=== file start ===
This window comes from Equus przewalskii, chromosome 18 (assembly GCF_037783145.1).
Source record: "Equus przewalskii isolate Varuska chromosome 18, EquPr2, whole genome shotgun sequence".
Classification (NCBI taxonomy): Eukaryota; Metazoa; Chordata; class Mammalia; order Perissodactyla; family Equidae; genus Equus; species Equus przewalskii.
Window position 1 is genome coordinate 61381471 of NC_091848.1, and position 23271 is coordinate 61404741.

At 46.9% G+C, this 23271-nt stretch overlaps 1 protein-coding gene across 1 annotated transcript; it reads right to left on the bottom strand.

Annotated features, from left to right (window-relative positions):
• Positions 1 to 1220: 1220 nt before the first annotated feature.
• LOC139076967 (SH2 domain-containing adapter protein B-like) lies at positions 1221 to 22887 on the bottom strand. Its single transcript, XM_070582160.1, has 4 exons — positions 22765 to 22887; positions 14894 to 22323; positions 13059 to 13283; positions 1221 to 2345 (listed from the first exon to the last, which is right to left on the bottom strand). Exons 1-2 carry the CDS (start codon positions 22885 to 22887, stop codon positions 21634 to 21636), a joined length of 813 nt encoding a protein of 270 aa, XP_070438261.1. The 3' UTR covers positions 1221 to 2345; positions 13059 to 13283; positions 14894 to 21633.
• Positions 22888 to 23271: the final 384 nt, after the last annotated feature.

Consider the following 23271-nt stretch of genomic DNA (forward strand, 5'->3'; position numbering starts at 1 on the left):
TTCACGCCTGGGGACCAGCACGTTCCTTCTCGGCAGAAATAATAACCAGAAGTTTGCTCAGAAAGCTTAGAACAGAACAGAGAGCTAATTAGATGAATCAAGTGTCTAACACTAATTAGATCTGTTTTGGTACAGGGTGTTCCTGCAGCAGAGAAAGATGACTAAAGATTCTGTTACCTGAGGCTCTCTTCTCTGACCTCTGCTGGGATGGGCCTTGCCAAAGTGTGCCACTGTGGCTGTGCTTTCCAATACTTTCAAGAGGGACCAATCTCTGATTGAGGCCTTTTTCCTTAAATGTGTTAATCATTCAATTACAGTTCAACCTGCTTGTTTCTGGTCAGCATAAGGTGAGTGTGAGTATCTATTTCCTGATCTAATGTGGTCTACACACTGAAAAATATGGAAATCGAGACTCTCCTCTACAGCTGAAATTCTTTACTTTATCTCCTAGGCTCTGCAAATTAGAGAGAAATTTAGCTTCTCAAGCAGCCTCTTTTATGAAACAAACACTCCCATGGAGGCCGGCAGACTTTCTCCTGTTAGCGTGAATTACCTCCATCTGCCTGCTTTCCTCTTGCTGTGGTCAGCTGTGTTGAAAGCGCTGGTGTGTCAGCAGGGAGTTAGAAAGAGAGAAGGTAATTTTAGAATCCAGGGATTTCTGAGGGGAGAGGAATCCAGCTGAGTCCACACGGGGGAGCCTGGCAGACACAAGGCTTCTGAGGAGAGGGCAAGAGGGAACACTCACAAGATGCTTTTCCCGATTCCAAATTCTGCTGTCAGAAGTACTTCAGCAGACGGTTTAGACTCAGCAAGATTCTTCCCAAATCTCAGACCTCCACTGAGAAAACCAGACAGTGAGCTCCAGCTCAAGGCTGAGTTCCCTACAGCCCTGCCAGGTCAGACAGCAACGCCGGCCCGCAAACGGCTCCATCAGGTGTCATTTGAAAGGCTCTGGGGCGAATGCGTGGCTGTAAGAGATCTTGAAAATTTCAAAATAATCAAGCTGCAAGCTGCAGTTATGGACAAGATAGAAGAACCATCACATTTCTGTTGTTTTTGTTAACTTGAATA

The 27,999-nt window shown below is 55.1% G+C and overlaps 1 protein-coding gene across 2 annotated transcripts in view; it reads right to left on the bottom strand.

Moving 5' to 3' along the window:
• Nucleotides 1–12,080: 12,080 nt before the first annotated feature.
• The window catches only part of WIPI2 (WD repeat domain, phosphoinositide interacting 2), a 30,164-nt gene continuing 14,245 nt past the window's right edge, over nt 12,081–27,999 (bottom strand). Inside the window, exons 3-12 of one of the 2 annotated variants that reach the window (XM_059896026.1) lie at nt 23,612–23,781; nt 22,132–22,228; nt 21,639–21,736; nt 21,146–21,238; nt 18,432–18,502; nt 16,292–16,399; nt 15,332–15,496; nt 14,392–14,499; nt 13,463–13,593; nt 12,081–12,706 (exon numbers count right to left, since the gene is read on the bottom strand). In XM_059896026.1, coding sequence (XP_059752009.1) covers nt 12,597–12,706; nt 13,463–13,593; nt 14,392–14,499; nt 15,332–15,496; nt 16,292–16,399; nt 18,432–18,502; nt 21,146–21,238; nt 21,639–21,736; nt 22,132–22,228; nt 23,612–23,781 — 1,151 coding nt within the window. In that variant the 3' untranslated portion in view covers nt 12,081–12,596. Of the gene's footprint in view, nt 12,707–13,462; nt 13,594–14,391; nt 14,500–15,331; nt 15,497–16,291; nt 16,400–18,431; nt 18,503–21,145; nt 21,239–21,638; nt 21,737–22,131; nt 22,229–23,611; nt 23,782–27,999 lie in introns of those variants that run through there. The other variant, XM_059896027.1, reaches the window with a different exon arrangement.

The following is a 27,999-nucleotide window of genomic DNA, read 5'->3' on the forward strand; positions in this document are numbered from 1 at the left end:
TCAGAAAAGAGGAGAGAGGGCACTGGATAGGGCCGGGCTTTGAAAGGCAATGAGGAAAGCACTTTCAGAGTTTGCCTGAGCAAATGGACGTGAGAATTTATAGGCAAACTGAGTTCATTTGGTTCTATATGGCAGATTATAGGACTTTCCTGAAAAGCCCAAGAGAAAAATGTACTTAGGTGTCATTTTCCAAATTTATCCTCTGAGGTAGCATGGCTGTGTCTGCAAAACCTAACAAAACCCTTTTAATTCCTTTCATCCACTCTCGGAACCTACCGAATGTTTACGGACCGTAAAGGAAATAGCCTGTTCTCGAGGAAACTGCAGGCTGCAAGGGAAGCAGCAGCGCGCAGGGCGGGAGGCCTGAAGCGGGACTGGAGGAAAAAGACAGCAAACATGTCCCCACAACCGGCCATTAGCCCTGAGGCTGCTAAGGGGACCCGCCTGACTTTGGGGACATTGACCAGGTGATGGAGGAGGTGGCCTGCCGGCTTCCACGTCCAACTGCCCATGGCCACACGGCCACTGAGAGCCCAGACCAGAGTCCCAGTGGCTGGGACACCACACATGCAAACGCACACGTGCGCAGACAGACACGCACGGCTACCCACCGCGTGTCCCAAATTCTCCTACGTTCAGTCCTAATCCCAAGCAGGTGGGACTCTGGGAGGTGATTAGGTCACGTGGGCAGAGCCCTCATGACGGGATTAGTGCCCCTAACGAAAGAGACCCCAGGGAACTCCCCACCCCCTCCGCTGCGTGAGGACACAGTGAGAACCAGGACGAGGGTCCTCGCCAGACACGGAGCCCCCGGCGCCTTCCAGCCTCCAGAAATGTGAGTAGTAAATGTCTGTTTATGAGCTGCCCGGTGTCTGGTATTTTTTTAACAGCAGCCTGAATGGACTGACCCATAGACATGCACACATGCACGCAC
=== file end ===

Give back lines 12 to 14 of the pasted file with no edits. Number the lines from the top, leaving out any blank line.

The 27,999-nt window shown below is 55.1% G+C and overlaps 1 protein-coding gene across 2 annotated transcripts in view; it reads right to left on the bottom strand.

Moving 5' to 3' along the window:
• Nucleotides 1–12,080: 12,080 nt before the first annotated feature.